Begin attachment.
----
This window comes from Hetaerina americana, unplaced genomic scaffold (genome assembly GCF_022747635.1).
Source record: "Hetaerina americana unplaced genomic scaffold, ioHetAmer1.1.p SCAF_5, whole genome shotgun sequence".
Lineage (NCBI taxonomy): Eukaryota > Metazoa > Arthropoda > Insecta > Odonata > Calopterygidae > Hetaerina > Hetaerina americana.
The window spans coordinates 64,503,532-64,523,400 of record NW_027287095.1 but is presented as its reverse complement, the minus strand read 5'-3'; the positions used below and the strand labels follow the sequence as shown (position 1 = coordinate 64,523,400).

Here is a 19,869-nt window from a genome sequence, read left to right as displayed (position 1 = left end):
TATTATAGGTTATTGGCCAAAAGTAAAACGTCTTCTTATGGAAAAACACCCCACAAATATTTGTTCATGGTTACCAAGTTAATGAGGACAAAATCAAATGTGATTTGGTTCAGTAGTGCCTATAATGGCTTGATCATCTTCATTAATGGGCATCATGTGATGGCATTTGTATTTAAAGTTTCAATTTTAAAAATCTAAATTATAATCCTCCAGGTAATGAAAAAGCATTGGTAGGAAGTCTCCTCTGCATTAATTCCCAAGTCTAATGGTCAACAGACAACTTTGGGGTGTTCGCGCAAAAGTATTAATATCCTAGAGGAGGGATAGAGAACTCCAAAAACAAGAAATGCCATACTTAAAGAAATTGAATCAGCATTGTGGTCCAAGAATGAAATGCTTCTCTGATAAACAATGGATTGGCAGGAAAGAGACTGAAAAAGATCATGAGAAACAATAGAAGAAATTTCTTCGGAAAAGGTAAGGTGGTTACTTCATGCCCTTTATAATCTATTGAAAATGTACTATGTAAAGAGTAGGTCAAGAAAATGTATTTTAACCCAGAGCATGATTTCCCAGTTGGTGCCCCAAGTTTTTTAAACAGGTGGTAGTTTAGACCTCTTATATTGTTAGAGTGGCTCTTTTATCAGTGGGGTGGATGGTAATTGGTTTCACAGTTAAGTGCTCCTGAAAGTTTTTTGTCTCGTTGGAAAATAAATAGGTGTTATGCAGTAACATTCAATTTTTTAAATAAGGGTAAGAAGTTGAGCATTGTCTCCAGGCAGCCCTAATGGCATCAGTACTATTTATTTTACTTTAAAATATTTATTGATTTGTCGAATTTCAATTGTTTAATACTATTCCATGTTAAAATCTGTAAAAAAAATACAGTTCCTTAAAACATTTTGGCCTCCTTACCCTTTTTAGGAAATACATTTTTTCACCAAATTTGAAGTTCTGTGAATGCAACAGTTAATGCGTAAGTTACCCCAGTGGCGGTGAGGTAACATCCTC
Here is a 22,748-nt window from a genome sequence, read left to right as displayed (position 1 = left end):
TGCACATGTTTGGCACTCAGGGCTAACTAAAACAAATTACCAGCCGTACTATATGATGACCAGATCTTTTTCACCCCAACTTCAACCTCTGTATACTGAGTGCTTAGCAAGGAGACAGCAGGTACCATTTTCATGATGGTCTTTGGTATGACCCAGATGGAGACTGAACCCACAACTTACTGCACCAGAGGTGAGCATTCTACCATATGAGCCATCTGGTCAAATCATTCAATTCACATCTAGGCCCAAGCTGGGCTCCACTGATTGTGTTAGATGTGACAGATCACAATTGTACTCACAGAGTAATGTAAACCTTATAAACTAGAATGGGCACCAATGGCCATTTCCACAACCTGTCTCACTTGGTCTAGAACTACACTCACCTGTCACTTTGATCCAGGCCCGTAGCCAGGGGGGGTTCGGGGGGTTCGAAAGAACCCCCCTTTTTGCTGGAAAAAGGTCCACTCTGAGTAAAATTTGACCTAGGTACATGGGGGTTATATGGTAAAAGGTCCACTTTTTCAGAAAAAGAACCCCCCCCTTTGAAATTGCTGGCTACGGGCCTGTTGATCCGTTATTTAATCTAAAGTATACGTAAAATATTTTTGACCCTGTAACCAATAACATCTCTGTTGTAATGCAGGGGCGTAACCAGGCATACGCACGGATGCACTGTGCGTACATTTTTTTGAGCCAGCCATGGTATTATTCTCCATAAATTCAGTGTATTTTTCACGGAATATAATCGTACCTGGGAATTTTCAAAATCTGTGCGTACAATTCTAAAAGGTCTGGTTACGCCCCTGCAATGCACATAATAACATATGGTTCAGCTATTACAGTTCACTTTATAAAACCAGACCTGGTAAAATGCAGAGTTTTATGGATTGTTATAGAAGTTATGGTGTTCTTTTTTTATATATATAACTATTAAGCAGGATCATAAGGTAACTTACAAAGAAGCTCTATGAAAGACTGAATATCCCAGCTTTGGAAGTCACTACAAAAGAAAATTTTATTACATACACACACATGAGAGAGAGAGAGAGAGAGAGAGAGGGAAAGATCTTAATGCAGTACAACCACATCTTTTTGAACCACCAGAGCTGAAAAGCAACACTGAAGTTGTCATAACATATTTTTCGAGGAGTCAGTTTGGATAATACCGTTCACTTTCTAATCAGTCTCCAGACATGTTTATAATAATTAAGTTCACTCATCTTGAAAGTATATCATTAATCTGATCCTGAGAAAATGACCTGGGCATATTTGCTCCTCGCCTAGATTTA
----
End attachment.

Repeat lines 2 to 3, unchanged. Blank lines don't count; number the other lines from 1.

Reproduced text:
Source record: "Hetaerina americana unplaced genomic scaffold, ioHetAmer1.1.p SCAF_5, whole genome shotgun sequence".
Lineage (NCBI taxonomy): Eukaryota > Metazoa > Arthropoda > Insecta > Odonata > Calopterygidae > Hetaerina > Hetaerina americana.